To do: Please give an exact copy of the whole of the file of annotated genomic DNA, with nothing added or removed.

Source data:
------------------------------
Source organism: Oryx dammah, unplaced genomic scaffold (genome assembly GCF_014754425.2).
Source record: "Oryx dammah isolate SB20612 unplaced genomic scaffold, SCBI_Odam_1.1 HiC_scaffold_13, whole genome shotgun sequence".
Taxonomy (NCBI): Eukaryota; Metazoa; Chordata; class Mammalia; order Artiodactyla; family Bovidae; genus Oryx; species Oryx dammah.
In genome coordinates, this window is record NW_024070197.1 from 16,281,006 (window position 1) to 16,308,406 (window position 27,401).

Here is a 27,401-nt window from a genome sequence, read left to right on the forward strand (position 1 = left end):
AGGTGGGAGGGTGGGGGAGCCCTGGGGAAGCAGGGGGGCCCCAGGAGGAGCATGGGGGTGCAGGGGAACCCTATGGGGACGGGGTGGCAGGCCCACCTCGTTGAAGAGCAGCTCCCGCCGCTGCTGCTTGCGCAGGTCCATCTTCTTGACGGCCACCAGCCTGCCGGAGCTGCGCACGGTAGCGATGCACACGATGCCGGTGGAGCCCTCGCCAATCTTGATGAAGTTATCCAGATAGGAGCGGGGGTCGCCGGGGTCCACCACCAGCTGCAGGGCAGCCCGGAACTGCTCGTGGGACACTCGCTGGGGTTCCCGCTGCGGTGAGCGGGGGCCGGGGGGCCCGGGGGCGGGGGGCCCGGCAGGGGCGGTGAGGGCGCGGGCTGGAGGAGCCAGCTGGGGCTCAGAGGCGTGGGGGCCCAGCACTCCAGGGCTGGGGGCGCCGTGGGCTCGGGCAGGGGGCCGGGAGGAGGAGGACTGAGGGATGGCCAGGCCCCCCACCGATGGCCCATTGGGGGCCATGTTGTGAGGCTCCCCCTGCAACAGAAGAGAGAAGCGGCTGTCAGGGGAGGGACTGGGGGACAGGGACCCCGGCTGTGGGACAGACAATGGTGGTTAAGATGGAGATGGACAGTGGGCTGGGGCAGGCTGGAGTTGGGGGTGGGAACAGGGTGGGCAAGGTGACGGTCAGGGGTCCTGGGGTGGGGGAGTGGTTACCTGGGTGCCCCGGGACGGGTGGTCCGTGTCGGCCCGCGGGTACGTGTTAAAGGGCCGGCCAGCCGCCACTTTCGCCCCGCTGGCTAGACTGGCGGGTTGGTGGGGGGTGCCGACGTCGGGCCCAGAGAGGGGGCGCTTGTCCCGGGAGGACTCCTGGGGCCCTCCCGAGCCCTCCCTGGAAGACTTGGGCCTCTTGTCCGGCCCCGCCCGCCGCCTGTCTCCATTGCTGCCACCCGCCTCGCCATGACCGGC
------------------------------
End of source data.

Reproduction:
Source organism: Oryx dammah, unplaced genomic scaffold (genome assembly GCF_014754425.2).
Source record: "Oryx dammah isolate SB20612 unplaced genomic scaffold, SCBI_Odam_1.1 HiC_scaffold_13, whole genome shotgun sequence".
Taxonomy (NCBI): Eukaryota; Metazoa; Chordata; class Mammalia; order Artiodactyla; family Bovidae; genus Oryx; species Oryx dammah.
In genome coordinates, this window is record NW_024070197.1 from 16,281,006 (window position 1) to 16,308,406 (window position 27,401).

Here is a 27,401-nt window from a genome sequence, read left to right on the forward strand (position 1 = left end):
AGGTGGGAGGGTGGGGGAGCCCTGGGGAAGCAGGGGGGCCCCAGGAGGAGCATGGGGGTGCAGGGGAACCCTATGGGGACGGGGTGGCAGGCCCACCTCGTTGAAGAGCAGCTCCCGCCGCTGCTGCTTGCGCAGGTCCATCTTCTTGACGGCCACCAGCCTGCCGGAGCTGCGCACGGTAGCGATGCACACGATGCCGGTGGAGCCCTCGCCAATCTTGATGAAGTTATCCAGATAGGAGCGGGGGTCGCCGGGGTCCACCACCAGCTGCAGGGCAGCCCGGAACTGCTCGTGGGACACTCGCTGGGGTTCCCGCTGCGGTGAGCGGGGGCCGGGGGGCCCGGGGGCGGGGGGCCCGGCAGGGGCGGTGAGGGCGCGGGCTGGAGGAGCCAGCTGGGGCTCAGAGGCGTGGGGGCCCAGCACTCCAGGGCTGGGGGCGCCGTGGGCTCGGGCAGGGGGCCGGGAGGAGGAGGACTGAGGGATGGCCAGGCCCCCCACCGATGGCCCATTGGGGGCCATGTTGTGAGGCTCCCCCTGCAACAGAAGAGAGAAGCGGCTGTCAGGGGAGGGACTGGGGGACAGGGACCCCGGCTGTGGGACAGACAATGGTGGTTAAGATGGAGATGGACAGTGGGCTGGGGCAGGCTGGAGTTGGGGGTGGGAACAGGGTGGGCAAGGTGACGGTCAGGGGTCCTGGGGTGGGGGAGTGGTTACCTGGGTGCCCCGGGACGGGTGGTCCGTGTCGGCCCGCGGGTACGTGTTAAAGGGCCGGCCAGCCGCCACTTTCGCCCCGCTGGCTAGACTGGCGGGTTGGTGGGGGGTGCCGACGTCGGGCCCAGAGAGGGGGCGCTTGTCCCGGGAGGACTCCTGGGGCCCTCCCGAGCCCTCCCTGGAAGACTTGGGCCTCTTGTCCGGCCCCGCCCGCCGCCTGTCTCCATTGCTGCCACCCGCCTCGCCATGACCGGC